• Strongly consider dietary supplementation with omega-3 fatty acids for your epileptic dog, particularly if phenobarbital is part of the therapy.
  • If your dog is receiving anti-seizure medication(s), do not alter his or her diet before discussing the intended change with your veterinarian.
  • Avoid high-salt treats if your dog receives potassium bromide for seizure control.
  • Do not alter the dosage of your dog’s anti-seizure medication(s) without first consulting with your veterinarian.
  • Do your best to help your dog maintain a healthy body weight.

Have you ever cared for a dog with epilepsy? If so, did you alter his or her diet as part of the treatment plan?

***

Nancy Kay, DVM

Diplomate, American College of Veterinary Internal Medicine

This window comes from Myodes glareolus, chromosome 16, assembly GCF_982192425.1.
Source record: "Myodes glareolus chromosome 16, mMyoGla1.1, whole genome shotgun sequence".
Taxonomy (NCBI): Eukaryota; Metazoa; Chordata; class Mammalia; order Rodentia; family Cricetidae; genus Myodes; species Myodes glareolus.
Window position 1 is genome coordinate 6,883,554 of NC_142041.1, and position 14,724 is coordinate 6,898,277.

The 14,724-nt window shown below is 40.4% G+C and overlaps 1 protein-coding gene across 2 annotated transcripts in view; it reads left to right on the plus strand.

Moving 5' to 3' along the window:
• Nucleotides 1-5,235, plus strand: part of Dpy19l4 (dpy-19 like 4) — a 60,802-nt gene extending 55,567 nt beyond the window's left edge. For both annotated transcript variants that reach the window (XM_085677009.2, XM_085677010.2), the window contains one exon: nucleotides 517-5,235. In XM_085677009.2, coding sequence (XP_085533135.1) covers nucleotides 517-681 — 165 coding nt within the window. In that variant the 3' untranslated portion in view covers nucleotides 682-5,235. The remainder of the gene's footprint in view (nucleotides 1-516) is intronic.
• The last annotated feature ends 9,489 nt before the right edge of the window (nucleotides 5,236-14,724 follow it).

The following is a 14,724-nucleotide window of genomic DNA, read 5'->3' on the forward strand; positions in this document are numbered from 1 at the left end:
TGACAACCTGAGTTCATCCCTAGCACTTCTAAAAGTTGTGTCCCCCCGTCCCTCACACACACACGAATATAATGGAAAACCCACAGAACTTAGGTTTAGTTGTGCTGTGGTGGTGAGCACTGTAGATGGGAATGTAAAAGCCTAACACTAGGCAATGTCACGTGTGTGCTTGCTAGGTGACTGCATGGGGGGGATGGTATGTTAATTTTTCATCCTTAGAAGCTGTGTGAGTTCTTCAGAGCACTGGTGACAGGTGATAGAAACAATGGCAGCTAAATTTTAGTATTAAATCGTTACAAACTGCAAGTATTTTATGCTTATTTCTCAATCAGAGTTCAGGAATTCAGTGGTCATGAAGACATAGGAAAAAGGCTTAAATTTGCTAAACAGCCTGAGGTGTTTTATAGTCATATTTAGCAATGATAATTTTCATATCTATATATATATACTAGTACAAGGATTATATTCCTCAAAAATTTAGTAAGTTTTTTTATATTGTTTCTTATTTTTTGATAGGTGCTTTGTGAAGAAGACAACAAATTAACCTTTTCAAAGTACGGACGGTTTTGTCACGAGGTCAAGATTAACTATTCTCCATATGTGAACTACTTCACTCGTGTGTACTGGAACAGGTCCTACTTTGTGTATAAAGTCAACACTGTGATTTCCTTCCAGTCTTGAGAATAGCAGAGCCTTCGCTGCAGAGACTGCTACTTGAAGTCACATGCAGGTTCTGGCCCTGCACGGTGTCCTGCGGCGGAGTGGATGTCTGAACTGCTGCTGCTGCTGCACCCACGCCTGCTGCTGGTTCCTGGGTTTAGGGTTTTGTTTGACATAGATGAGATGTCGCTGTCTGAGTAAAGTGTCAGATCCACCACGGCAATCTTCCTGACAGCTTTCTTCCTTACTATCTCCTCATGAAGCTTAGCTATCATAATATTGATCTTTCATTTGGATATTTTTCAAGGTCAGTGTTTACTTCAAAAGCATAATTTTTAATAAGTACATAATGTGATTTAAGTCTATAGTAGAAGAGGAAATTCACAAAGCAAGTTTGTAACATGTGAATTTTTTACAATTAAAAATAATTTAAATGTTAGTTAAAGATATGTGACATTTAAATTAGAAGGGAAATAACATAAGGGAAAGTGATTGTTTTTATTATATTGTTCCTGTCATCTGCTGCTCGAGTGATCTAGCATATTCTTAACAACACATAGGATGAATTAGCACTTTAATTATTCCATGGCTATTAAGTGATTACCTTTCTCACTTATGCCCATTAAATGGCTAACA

Author of Speaking for Spot: Be the Advocate Your Dog Needs to Live a Happy, Healthy, Longer Life
Author of Your Dog’s Best Health: A Dozen Reasonable Things to Expect From Your Vet
Recipient, Leo K. Bustad Companion Animal Veterinarian of the Year Award
Recipient, American Animal Hospital Association Animal Welfare and Humane Ethics Award
Recipient, Dog Writers Association of America Award for Best Blog
Recipient, Eukanuba Canine Health Award
Recipient, AKC Club Publication Excellence Award
Become a Fan of Speaking for Spot on Facebook


Please visit http://www.speakingforspot.com to read excerpts from Speaking for Spot. There you will also find “Advocacy Aids”- helpful health forms you can download and use for your own dog, and a collection of published articles on advocating for your pet’s health. Speaking for Spot is available at Amazon.com, local bookstores, and your favorite online book seller.